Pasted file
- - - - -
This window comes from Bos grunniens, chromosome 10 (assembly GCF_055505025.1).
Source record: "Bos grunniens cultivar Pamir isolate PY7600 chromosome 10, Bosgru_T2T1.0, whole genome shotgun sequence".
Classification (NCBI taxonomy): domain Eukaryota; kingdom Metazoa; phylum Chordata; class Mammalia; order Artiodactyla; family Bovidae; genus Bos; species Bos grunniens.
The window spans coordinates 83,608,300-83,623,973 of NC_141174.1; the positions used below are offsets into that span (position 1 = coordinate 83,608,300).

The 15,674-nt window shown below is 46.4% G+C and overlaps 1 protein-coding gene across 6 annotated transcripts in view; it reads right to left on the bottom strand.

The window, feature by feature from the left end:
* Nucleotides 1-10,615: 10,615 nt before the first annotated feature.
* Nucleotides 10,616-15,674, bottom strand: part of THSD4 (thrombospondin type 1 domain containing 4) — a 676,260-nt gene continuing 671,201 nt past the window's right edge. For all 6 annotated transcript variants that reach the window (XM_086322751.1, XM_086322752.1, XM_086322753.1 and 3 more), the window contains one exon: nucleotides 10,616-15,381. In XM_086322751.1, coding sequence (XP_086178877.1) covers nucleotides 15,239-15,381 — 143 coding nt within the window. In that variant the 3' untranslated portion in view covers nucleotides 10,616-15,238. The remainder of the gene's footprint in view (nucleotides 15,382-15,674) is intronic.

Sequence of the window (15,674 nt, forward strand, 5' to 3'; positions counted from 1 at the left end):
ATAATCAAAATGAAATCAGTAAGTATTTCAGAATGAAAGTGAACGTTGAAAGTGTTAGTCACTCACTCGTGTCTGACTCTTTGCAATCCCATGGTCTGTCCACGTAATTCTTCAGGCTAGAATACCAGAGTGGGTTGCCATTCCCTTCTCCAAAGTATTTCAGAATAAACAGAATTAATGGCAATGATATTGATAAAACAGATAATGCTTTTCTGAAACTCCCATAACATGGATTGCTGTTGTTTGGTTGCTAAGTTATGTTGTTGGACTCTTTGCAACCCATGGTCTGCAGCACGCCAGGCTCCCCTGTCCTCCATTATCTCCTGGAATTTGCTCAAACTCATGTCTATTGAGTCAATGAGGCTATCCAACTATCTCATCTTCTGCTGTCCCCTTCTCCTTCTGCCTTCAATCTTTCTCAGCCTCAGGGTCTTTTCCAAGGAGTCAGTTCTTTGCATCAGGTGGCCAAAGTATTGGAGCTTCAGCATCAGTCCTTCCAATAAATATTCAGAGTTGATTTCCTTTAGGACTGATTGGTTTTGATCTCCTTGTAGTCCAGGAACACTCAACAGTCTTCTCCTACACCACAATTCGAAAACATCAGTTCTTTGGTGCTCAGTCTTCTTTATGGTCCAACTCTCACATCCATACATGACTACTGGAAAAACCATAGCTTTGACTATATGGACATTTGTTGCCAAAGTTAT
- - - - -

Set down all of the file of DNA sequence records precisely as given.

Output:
This window comes from Bos grunniens, chromosome 10 (assembly GCF_055505025.1).
Source record: "Bos grunniens cultivar Pamir isolate PY7600 chromosome 10, Bosgru_T2T1.0, whole genome shotgun sequence".
Classification (NCBI taxonomy): domain Eukaryota; kingdom Metazoa; phylum Chordata; class Mammalia; order Artiodactyla; family Bovidae; genus Bos; species Bos grunniens.
The window spans coordinates 83,608,300-83,623,973 of NC_141174.1; the positions used below are offsets into that span (position 1 = coordinate 83,608,300).

The 15,674-nt window shown below is 46.4% G+C and overlaps 1 protein-coding gene across 6 annotated transcripts in view; it reads right to left on the bottom strand.

The window, feature by feature from the left end:
* Nucleotides 1-10,615: 10,615 nt before the first annotated feature.
* Nucleotides 10,616-15,674, bottom strand: part of THSD4 (thrombospondin type 1 domain containing 4) — a 676,260-nt gene continuing 671,201 nt past the window's right edge. For all 6 annotated transcript variants that reach the window (XM_086322751.1, XM_086322752.1, XM_086322753.1 and 3 more), the window contains one exon: nucleotides 10,616-15,381. In XM_086322751.1, coding sequence (XP_086178877.1) covers nucleotides 15,239-15,381 — 143 coding nt within the window. In that variant the 3' untranslated portion in view covers nucleotides 10,616-15,238. The remainder of the gene's footprint in view (nucleotides 15,382-15,674) is intronic.

Sequence of the window (15,674 nt, forward strand, 5' to 3'; positions counted from 1 at the left end):
ATAATCAAAATGAAATCAGTAAGTATTTCAGAATGAAAGTGAACGTTGAAAGTGTTAGTCACTCACTCGTGTCTGACTCTTTGCAATCCCATGGTCTGTCCACGTAATTCTTCAGGCTAGAATACCAGAGTGGGTTGCCATTCCCTTCTCCAAAGTATTTCAGAATAAACAGAATTAATGGCAATGATATTGATAAAACAGATAATGCTTTTCTGAAACTCCCATAACATGGATTGCTGTTGTTTGGTTGCTAAGTTATGTTGTTGGACTCTTTGCAACCCATGGTCTGCAGCACGCCAGGCTCCCCTGTCCTCCATTATCTCCTGGAATTTGCTCAAACTCATGTCTATTGAGTCAATGAGGCTATCCAACTATCTCATCTTCTGCTGTCCCCTTCTCCTTCTGCCTTCAATCTTTCTCAGCCTCAGGGTCTTTTCCAAGGAGTCAGTTCTTTGCATCAGGTGGCCAAAGTATTGGAGCTTCAGCATCAGTCCTTCCAATAAATATTCAGAGTTGATTTCCTTTAGGACTGATTGGTTTTGATCTCCTTGTAGTCCAGGAACACTCAACAGTCTTCTCCTACACCACAATTCGAAAACATCAGTTCTTTGGTGCTCAGTCTTCTTTATGGTCCAACTCTCACATCCATACATGACTACTGGAAAAACCATAGCTTTGACTATATGGACATTTGTTGCCAAAGTTAT